I used the Lyman GC because they were out of the Hornady's when I ordered but I will check them. I imagine that they are similar to the Hornady's but do not know until I measure them. I am just heading back out to the shop to try and make up 20 or so of these and then go shoot them and see if they can hit what I point them at! I may have just gotten lucky with that first one. It's not like it was a burning issue with me. I had been thinking of the RCBS Bullet Puller anyway and when I got it I just tried it one evening.
That is why I just made the one so far. But the proof is in the pudding as they say. I cast the 44 boolit that I put the GC on from a 92-6-2 mix that I have had pretty good luck with so far. I am not sure what you usually cast with but I am sure that a harder mix would definitely NOT be a good candidate for this technique. Even my "frosties" will probably not like the deformation. I'll find out in a few minutes and see if I can repeat the first attempt.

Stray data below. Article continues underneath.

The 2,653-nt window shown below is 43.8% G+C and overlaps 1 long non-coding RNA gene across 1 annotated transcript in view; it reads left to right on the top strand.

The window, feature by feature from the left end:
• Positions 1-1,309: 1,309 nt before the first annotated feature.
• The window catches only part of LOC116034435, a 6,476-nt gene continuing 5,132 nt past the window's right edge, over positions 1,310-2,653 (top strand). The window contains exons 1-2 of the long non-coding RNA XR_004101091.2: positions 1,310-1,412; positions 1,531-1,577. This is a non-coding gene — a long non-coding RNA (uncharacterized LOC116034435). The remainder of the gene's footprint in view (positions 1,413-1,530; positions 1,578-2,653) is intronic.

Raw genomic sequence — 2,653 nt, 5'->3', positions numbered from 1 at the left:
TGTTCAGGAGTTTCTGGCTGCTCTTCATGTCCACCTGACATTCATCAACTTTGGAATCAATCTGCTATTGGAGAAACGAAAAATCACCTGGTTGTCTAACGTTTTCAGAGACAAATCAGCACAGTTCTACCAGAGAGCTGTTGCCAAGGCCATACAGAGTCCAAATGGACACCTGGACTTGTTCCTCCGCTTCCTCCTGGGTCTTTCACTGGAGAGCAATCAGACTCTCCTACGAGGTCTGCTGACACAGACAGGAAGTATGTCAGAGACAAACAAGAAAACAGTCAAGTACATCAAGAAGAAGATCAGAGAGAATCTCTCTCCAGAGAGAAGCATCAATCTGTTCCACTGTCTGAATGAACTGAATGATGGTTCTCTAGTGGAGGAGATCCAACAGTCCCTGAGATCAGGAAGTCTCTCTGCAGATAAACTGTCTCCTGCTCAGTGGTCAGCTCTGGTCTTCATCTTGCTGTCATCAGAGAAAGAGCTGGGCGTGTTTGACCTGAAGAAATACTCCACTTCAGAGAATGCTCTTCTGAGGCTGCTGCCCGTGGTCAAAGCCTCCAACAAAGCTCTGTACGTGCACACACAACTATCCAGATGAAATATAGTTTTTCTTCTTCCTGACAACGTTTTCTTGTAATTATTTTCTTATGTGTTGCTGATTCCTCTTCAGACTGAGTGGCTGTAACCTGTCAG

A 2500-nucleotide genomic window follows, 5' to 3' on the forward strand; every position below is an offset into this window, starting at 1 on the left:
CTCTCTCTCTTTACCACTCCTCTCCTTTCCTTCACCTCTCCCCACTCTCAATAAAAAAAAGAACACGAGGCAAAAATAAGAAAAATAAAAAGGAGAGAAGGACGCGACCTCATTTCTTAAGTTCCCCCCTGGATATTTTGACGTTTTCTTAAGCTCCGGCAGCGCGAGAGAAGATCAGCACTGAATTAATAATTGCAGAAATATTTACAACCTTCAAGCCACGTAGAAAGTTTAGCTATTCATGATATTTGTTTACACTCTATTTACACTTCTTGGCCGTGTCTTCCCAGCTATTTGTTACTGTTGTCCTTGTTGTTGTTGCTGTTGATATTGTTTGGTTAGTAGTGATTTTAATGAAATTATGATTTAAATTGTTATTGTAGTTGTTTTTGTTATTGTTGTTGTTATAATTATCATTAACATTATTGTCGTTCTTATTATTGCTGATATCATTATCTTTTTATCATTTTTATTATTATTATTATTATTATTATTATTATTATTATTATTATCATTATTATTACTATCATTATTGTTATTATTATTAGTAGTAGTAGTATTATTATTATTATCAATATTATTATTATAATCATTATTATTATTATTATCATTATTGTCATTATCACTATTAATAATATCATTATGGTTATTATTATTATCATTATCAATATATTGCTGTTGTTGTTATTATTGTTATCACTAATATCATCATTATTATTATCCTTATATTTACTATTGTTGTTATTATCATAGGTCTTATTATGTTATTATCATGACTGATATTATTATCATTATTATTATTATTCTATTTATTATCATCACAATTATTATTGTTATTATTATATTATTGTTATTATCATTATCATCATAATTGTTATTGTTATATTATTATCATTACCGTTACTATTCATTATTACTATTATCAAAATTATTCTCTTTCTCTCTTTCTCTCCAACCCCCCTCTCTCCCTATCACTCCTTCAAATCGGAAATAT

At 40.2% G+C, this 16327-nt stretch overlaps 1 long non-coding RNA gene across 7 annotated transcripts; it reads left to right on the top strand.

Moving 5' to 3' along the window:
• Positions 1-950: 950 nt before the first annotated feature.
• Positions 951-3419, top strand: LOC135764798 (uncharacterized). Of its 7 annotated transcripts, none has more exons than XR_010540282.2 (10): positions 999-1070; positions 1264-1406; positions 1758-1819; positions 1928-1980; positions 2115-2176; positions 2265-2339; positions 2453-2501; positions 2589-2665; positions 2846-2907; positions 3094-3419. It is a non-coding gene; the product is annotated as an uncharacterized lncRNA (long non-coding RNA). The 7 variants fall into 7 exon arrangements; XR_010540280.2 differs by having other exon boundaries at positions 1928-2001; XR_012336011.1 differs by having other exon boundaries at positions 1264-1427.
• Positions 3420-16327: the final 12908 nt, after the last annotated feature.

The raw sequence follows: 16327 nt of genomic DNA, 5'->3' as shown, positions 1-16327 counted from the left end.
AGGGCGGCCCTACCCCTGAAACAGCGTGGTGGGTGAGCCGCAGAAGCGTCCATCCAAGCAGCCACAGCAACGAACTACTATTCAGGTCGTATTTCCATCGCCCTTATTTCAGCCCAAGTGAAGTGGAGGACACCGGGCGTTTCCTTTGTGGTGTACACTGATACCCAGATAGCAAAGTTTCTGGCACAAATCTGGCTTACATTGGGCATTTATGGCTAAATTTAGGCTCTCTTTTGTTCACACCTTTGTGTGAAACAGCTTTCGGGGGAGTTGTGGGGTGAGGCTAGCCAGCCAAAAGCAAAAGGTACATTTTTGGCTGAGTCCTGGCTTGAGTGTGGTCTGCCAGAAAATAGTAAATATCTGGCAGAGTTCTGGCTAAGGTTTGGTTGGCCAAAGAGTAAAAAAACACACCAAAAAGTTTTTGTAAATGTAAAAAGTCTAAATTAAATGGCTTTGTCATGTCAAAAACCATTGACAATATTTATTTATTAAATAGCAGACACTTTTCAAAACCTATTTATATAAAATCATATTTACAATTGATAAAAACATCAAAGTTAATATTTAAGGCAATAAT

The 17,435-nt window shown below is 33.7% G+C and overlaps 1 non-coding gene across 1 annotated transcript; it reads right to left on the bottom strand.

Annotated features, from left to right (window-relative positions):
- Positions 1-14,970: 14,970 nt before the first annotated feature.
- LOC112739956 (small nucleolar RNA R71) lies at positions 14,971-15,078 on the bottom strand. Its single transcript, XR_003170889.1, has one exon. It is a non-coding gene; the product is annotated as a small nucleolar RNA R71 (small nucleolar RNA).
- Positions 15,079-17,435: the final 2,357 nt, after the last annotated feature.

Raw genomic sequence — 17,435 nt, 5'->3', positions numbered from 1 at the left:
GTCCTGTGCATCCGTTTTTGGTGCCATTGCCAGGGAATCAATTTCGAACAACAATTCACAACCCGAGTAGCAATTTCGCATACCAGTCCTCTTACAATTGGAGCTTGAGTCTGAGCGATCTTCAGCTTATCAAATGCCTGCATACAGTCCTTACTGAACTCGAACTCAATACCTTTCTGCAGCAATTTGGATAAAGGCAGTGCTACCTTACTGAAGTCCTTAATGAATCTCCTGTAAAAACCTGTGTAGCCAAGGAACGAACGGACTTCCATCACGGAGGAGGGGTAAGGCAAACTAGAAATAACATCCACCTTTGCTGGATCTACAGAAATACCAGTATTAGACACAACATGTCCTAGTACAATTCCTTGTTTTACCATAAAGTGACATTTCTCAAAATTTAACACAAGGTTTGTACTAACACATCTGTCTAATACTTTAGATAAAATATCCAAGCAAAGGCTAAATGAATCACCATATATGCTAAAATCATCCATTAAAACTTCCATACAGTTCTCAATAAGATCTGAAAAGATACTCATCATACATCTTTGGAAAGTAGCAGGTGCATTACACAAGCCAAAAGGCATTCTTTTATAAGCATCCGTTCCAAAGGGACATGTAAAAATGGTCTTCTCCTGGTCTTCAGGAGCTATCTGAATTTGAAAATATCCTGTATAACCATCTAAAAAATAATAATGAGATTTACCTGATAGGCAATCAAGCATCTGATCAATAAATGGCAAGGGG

But when I was slugging the barrel and throat of the M48A I was initially using the same 92-6-2 mix and was deforming it more than .036" with no problems. Perhaps it has to do with how slow and even the pressure is applied?
I will take measurements before and after the deformation and I should be able to tell where the extra material is going. I sized that boolit to seat the GC so I may have hidden where the extra lead is going. I need to get an old metallurgy book out and see if I can tell something about the crystal structure of the lead. I'll try to find air dropped and water dropped and frosties etc to see how they all react. If I remember correctly, the crystal lattice in a metal can take some deformation by "slip dislocation" I think was the fancy term. When that happens, it is a lot different than a fracture or brittle failure and does not necessarily involve any kind of failure zone.
Anyway, I'll let you guys know if you want to hear but
you can also tell me to shove it and I'll keep my trap shut! Out to the shop!